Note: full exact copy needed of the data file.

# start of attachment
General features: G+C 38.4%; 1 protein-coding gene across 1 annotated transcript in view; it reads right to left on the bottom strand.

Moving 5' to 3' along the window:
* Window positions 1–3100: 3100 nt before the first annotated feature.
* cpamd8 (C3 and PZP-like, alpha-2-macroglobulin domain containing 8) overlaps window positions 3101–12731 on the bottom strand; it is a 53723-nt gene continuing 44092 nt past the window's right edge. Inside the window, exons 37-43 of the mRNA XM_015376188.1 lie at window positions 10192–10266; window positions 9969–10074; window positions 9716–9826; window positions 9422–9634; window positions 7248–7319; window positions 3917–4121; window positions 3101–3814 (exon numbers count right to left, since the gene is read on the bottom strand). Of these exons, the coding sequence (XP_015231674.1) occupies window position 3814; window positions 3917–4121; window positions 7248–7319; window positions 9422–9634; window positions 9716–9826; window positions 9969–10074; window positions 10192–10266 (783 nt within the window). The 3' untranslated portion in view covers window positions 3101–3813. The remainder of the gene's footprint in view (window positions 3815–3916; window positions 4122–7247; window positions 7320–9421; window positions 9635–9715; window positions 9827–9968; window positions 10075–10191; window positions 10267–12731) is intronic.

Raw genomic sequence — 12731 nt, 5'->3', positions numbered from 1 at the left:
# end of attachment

General features: G+C 38.4%; 1 protein-coding gene across 1 annotated transcript in view; it reads right to left on the bottom strand.

Moving 5' to 3' along the window:
* Window positions 1–3100: 3100 nt before the first annotated feature.
* cpamd8 (C3 and PZP-like, alpha-2-macroglobulin domain containing 8) overlaps window positions 3101–12731 on the bottom strand; it is a 53723-nt gene continuing 44092 nt past the window's right edge. Inside the window, exons 37-43 of the mRNA XM_015376188.1 lie at window positions 10192–10266; window positions 9969–10074; window positions 9716–9826; window positions 9422–9634; window positions 7248–7319; window positions 3917–4121; window positions 3101–3814 (exon numbers count right to left, since the gene is read on the bottom strand). Of these exons, the coding sequence (XP_015231674.1) occupies window position 3814; window positions 3917–4121; window positions 7248–7319; window positions 9422–9634; window positions 9716–9826; window positions 9969–10074; window positions 10192–10266 (783 nt within the window). The 3' untranslated portion in view covers window positions 3101–3813. The remainder of the gene's footprint in view (window positions 3815–3916; window positions 4122–7247; window positions 7320–9421; window positions 9635–9715; window positions 9827–9968; window positions 10075–10191; window positions 10267–12731) is intronic.

Raw genomic sequence — 12731 nt, 5'->3', positions numbered from 1 at the left: